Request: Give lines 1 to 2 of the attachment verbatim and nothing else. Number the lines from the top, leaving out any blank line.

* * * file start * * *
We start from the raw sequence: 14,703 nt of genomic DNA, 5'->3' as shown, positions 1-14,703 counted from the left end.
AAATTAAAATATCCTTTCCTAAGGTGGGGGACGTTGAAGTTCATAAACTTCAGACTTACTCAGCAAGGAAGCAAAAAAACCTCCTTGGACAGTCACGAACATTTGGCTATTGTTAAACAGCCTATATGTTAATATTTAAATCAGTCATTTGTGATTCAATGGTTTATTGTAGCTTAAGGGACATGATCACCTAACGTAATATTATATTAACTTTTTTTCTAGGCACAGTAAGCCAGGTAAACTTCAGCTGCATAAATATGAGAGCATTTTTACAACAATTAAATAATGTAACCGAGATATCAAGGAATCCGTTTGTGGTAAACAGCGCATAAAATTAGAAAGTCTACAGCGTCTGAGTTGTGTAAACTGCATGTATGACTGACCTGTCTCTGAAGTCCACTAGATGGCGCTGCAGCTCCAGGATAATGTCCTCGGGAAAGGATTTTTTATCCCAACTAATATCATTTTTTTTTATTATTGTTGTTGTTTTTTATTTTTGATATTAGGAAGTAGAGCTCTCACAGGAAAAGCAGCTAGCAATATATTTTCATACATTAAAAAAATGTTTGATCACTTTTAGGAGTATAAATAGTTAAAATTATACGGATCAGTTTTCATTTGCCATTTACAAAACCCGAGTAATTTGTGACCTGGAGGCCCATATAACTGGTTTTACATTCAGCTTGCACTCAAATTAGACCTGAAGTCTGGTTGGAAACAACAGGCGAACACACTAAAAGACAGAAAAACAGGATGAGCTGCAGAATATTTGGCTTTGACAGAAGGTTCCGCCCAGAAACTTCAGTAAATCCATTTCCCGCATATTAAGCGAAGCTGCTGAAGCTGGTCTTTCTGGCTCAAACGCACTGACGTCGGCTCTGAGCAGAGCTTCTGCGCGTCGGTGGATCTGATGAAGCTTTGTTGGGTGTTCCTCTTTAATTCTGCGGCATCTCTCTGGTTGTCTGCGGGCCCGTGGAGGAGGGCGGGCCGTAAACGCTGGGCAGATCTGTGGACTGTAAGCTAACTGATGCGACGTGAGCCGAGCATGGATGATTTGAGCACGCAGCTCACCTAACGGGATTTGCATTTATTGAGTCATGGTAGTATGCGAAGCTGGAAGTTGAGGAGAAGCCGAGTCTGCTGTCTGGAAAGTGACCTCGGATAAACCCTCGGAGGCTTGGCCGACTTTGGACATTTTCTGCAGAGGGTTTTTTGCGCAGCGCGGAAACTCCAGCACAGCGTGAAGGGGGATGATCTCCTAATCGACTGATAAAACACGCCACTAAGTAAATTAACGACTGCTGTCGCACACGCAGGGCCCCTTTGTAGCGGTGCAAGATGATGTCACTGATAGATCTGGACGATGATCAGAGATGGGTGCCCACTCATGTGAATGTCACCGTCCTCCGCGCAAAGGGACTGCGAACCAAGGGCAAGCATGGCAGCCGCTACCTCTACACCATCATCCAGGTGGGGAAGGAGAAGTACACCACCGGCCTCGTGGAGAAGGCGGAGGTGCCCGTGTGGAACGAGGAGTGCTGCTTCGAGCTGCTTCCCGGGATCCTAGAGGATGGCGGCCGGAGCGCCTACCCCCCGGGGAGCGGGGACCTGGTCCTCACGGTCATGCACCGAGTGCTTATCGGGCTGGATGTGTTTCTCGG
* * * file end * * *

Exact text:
We start from the raw sequence: 14,703 nt of genomic DNA, 5'->3' as shown, positions 1-14,703 counted from the left end.
AAATTAAAATATCCTTTCCTAAGGTGGGGGACGTTGAAGTTCATAAACTTCAGACTTACTCAGCAAGGAAGCAAAAAAACCTCCTTGGACAGTCACGAACATTTGGCTATTGTTAAACAGCCTATATGTTAATATTTAAATCAGTCATTTGTGATTCAATGGTTTATTGTAGCTTAAGGGACATGATCACCTAACGTAATATTATATTAACTTTTTTTCTAGGCACAGTAAGCCAGGTAAACTTCAGCTGCATAAATATGAGAGCATTTTTACAACAATTAAATAATGTAACCGAGATATCAAGGAATCCGTTTGTGGTAAACAGCGCATAAAATTAGAAAGTCTACAGCGTCTGAGTTGTGTAAACTGCATGTATGACTGACCTGTCTCTGAAGTCCACTAGATGGCGCTGCAGCTCCAGGATAATGTCCTCGGGAAAGGATTTTTTATCCCAACTAATATCATTTTTTTTTATTATTGTTGTTGTTTTTTATTTTTGATATTAGGAAGTAGAGCTCTCACAGGAAAAGCAGCTAGCAATATATTTTCATACATTAAAAAAATGTTTGATCACTTTTAGGAGTATAAATAGTTAAAATTATACGGATCAGTTTTCATTTGCCATTTACAAAACCCGAGTAATTTGTGACCTGGAGGCCCATATAACTGGTTTTACATTCAGCTTGCACTCAAATTAGACCTGAAGTCTGGTTGGAAACAACAGGCGAACACACTAAAAGACAGAAAAACAGGATGAGCTGCAGAATATTTGGCTTTGACAGAAGGTTCCGCCCAGAAACTTCAGTAAATCCATTTCCCGCATATTAAGCGAAGCTGCTGAAGCTGGTCTTTCTGGCTCAAACGCACTGACGTCGGCTCTGAGCAGAGCTTCTGCGCGTCGGTGGATCTGATGAAGCTTTGTTGGGTGTTCCTCTTTAATTCTGCGGCATCTCTCTGGTTGTCTGCGGGCCCGTGGAGGAGGGCGGGCCGTAAACGCTGGGCAGATCTGTGGACTGTAAGCTAACTGATGCGACGTGAGCCGAGCATGGATGATTTGAGCACGCAGCTCACCTAACGGGATTTGCATTTATTGAGTCATGGTAGTATGCGAAGCTGGAAGTTGAGGAGAAGCCGAGTCTGCTGTCTGGAAAGTGACCTCGGATAAACCCTCGGAGGCTTGGCCGACTTTGGACATTTTCTGCAGAGGGTTTTTTGCGCAGCGCGGAAACTCCAGCACAGCGTGAAGGGGGATGATCTCCTAATCGACTGATAAAACACGCCACTAAGTAAATTAACGACTGCTGTCGCACACGCAGGGCCCCTTTGTAGCGGTGCAAGATGATGTCACTGATAGATCTGGACGATGATCAGAGATGGGTGCCCACTCATGTGAATGTCACCGTCCTCCGCGCAAAGGGACTGCGAACCAAGGGCAAGCATGGCAGCCGCTACCTCTACACCATCATCCAGGTGGGGAAGGAGAAGTACACCACCGGCCTCGTGGAGAAGGCGGAGGTGCCCGTGTGGAACGAGGAGTGCTGCTTCGAGCTGCTTCCCGGGATCCTAGAGGATGGCGGCCGGAGCGCCTACCCCCCGGGGAGCGGGGACCTGGTCCTCACGGTCATGCACCGAGTGCTTATCGGGCTGGATGTGTTTCTCGG